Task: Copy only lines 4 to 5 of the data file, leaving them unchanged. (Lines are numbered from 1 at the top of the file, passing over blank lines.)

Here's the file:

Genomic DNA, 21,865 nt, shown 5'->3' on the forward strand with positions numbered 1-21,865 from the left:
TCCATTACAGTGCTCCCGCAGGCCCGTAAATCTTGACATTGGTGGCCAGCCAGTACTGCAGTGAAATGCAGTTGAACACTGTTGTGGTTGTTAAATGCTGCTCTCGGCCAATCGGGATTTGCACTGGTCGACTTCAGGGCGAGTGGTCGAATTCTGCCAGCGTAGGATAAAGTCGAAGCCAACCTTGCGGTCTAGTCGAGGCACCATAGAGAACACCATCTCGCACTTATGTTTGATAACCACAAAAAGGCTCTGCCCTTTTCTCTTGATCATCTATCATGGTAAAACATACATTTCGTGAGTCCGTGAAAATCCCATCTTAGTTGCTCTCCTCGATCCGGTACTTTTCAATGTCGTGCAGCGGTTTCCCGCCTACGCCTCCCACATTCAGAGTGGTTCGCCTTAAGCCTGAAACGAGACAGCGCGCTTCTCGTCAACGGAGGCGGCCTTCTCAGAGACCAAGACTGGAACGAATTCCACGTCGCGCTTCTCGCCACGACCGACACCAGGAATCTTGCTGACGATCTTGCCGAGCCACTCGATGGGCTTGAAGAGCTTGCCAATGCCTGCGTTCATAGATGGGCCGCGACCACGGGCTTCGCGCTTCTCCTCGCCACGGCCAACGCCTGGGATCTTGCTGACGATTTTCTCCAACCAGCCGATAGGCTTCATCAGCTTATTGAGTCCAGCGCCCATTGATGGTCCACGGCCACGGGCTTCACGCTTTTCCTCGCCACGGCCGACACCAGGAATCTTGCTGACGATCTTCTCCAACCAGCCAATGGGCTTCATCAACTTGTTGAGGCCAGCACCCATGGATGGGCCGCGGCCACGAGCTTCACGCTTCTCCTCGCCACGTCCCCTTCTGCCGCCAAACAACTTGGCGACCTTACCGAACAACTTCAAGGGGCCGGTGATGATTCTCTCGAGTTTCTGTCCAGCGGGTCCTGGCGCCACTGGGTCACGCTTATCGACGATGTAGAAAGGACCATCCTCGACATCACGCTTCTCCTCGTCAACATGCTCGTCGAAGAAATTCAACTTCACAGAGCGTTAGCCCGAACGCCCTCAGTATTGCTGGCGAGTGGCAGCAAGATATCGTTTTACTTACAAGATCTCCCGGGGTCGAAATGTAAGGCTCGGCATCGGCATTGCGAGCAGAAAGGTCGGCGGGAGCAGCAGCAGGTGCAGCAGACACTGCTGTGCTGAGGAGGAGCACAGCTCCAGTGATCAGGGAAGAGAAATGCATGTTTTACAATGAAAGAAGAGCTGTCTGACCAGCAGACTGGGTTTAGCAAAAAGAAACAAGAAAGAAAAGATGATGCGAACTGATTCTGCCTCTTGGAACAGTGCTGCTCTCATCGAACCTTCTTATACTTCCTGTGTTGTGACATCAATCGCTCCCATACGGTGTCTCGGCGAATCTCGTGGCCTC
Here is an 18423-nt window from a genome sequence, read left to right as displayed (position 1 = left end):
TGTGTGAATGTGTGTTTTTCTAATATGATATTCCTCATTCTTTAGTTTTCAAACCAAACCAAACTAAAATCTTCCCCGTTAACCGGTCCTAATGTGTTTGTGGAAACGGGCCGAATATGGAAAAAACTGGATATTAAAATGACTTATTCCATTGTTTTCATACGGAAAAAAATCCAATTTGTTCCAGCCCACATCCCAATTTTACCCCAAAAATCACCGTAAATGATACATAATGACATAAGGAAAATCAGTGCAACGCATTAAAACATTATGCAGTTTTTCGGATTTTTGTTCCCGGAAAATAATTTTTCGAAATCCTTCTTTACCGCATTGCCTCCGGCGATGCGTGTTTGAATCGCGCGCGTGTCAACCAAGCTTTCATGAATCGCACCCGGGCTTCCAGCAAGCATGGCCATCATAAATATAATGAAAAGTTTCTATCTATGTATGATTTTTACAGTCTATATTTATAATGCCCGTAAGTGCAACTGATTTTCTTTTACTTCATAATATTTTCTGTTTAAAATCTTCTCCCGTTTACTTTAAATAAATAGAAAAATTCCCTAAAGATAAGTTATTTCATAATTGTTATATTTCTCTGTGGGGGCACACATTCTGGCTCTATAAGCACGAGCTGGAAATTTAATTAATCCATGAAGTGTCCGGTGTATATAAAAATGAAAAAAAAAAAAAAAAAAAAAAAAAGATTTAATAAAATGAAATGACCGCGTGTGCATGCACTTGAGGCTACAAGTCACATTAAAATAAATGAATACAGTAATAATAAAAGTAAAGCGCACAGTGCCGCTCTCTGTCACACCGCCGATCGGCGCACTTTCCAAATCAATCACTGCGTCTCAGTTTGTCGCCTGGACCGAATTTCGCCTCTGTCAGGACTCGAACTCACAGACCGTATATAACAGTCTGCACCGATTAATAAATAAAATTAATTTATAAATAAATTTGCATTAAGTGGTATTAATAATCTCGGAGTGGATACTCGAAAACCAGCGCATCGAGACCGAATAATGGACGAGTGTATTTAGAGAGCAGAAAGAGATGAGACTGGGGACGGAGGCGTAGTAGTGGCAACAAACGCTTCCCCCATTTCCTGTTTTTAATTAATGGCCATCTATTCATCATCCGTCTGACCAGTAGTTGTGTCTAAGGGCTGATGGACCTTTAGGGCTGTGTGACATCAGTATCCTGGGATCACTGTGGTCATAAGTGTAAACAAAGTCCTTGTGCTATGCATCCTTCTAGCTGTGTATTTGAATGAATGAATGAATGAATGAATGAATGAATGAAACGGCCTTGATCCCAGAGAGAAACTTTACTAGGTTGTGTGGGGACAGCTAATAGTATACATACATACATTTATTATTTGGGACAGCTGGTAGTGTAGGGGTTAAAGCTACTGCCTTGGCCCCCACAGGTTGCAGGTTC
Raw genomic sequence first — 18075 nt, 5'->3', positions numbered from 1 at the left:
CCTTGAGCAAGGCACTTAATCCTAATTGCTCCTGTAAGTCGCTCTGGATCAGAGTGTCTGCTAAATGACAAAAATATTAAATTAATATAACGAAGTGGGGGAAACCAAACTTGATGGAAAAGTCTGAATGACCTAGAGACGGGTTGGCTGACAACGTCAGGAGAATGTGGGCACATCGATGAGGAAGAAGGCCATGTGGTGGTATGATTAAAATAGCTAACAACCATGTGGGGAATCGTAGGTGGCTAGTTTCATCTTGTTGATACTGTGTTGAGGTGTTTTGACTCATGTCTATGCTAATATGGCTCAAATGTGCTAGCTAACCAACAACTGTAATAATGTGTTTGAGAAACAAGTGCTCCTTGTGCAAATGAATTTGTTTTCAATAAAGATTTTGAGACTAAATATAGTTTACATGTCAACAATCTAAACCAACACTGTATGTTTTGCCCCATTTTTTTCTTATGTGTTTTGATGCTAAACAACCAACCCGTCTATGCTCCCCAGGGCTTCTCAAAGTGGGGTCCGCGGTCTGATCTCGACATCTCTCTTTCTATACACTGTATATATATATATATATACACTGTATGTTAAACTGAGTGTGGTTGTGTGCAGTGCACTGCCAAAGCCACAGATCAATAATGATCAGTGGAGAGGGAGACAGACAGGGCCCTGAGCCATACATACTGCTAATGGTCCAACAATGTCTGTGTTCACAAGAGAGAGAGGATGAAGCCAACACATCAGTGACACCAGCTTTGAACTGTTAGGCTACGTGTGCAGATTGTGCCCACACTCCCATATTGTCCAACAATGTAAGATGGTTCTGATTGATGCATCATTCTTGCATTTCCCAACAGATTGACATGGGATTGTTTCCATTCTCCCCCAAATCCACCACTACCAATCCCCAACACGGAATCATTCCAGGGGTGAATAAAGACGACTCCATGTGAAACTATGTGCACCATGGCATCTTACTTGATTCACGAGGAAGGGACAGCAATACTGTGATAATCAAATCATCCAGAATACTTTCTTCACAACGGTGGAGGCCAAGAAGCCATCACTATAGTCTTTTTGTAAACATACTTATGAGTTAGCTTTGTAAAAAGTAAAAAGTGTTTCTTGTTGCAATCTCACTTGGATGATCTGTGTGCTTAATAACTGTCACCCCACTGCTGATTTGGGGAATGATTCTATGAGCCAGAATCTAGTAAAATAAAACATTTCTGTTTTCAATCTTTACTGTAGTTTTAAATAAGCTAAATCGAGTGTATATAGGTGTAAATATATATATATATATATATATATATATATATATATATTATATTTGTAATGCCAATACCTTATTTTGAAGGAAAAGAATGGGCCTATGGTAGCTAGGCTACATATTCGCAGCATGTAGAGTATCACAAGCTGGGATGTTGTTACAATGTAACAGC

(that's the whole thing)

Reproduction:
TGTGTGAATGTGTGTTTTTCTAATATGATATTCCTCATTCTTTAGTTTTCAAACCAAACCAAACTAAAATCTTCCCCGTTAACCGGTCCTAATGTGTTTGTGGAAACGGGCCGAATATGGAAAAAACTGGATATTAAAATGACTTATTCCATTGTTTTCATACGGAAAAAAATCCAATTTGTTCCAGCCCACATCCCAATTTTACCCCAAAAATCACCGTAAATGATACATAATGACATAAGGAAAATCAGTGCAACGCATTAAAACATTATGCAGTTTTTCGGATTTTTGTTCCCGGAAAATAATTTTTCGAAATCCTTCTTTACCGCATTGCCTCCGGCGATGCGTGTTTGAATCGCGCGCGTGTCAACCAAGCTTTCATGAATCGCACCCGGGCTTCCAGCAAGCATGGCCATCATAAATATAATGAAAAGTTTCTATCTATGTATGATTTTTACAGTCTATATTTATAATGCCCGTAAGTGCAACTGATTTTCTTTTACTTCATAATATTTTCTGTTTAAAATCTTCTCCCGTTTACTTTAAATAAATAGAAAAATTCCCTAAAGATAAGTTATTTCATAATTGTTATATTTCTCTGTGGGGGCACACATTCTGGCTCTATAAGCACGAGCTGGAAATTTAATTAATCCATGAAGTGTCCGGTGTATATAAAAATGAAAAAAAAAAAAAAAAAAAAAAAAAGATTTAATAAAATGAAATGACCGCGTGTGCATGCACTTGAGGCTACAAGTCACATTAAAATAAATGAATACAGTAATAATAAAAGTAAAGCGCACAGTGCCGCTCTCTGTCACACCGCCGATCGGCGCACTTTCCAAATCAATCACTGCGTCTCAGTTTGTCGCCTGGACCGAATTTCGCCTCTGTCAGGACTCGAACTCACAGACCGTATATAACAGTCTGCACCGATTAATAAATAAAATTAATTTATAAATAAATTTGCATTAAGTGGTATTAATAATCTCGGAGTGGATACTCGAAAACCAGCGCATCGAGACCGAATAATGGACGAGTGTATTTAGAGAGCAGAAAGAGATGAGACTGGGGACGGAGGCGTAGTAGTGGCAACAAACGCTTCCCCCATTTCCTGTTTTTAATTAATGGCCATCTATTCATCATCCGTCTGACCAGTAGTTGTGTCTAAGGGCTGATGGACCTTTAGGGCTGTGTGACATCAGTATCCTGGGATCACTGTGGTCATAAGTGTAAACAAAGTCCTTGTGCTATGCATCCTTCTAGCTGTGTATTTGAATGAATGAATGAATGAATGAATGAATGAATGAAACGGCCTTGATCCCAGAGAGAAACTTTACTAGGTTGTGTGGGGACAGCTAATAGTATACATACATACATTTATTATTTGGGACAGCTGGTAGTGTAGGGGTTAAAGCTACTGCCTTGGCCCCCACAGGTTGCAGGTTC
Raw genomic sequence first — 18075 nt, 5'->3', positions numbered from 1 at the left: